Drained and contaminated aquifers contribute to India’s “worst water crisis.”
Doula Village lies 55 kilometers (34 miles) northeast of New Delhi on a flat expanse of Uttar Pradesh farmland close to the Hindon River. Until the 1980s Doula Village’s residents, then numbering 7,000, and its farmers and grain merchants, thrived on land that yielded ample harvests of rice, millet, and mung beans. The bounty was irrigated with clean water transported directly from the river, or with the sweet groundwater drawn from shallow wells 7 meters (23 feet) deep.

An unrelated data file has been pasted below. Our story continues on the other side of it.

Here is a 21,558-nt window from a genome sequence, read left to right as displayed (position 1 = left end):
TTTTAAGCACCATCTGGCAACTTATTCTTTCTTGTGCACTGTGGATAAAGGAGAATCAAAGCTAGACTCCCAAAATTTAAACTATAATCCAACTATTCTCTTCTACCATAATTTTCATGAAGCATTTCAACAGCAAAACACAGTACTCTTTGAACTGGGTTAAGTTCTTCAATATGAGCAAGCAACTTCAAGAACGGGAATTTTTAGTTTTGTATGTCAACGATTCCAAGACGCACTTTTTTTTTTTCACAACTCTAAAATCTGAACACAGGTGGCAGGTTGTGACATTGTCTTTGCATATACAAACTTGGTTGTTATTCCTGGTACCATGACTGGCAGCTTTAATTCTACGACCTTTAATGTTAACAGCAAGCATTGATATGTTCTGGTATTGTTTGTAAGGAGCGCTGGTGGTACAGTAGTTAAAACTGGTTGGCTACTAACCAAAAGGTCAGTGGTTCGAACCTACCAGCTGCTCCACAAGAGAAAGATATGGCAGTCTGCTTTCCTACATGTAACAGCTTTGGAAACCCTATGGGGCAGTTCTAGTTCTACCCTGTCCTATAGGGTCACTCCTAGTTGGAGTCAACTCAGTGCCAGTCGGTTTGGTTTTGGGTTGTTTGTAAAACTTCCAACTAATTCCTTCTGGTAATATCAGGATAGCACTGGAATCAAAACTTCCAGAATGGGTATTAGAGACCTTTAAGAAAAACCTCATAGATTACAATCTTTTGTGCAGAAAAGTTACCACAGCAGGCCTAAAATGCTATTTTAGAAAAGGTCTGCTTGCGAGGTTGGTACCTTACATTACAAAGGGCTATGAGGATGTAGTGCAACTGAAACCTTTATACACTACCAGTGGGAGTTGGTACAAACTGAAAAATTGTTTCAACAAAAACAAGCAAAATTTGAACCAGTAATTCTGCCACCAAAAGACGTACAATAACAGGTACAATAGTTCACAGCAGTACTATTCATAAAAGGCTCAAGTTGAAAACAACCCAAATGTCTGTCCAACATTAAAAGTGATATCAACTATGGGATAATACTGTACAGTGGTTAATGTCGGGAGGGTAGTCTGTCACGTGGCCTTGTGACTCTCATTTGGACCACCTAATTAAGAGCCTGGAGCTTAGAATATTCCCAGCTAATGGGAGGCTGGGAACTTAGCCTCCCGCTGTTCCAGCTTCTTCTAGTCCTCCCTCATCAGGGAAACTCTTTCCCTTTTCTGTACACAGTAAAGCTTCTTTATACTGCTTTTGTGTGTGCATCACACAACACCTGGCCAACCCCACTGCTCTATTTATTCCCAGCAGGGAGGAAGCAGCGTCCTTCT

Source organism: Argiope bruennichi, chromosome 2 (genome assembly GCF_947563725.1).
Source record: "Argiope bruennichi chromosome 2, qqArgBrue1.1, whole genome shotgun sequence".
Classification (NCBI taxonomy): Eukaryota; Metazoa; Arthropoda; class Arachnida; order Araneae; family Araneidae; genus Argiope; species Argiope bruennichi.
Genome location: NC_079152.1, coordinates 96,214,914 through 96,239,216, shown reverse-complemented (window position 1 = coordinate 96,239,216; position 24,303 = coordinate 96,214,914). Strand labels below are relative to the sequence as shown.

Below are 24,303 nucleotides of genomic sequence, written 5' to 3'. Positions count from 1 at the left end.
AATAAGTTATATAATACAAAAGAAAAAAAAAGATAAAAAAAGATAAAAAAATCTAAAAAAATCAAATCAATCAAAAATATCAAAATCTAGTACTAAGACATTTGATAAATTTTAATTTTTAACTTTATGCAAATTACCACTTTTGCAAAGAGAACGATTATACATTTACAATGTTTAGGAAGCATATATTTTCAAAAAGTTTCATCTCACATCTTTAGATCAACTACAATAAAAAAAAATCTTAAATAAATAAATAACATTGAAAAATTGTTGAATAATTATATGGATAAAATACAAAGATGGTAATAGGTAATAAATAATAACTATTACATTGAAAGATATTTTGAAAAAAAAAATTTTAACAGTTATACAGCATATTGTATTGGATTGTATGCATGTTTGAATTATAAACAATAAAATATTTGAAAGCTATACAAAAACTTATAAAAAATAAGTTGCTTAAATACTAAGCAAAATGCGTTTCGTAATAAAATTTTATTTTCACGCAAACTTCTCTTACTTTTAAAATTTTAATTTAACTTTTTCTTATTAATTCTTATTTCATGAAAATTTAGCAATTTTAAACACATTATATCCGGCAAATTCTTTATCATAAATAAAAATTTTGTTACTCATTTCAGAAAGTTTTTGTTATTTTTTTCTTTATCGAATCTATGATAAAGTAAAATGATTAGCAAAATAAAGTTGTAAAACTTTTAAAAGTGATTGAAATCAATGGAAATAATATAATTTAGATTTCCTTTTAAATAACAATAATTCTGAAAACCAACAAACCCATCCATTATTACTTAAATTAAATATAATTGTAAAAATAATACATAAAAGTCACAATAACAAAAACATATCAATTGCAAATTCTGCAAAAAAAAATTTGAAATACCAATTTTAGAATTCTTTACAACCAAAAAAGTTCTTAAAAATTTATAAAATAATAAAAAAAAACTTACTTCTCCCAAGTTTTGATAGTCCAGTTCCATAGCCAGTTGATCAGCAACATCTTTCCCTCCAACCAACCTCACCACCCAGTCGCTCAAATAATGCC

That seems a lifetime ago for Krishan Pal Singh. Born and raised in Doula Village, Singh sighs when he explains what happened in the decades since. One of the region’s active environmentalists, Singh says he is an eyewitness to the industrial development near the Hindon River that polluted one of India’s grand waterways, then drained and contaminated the region’s freshwater aquifers.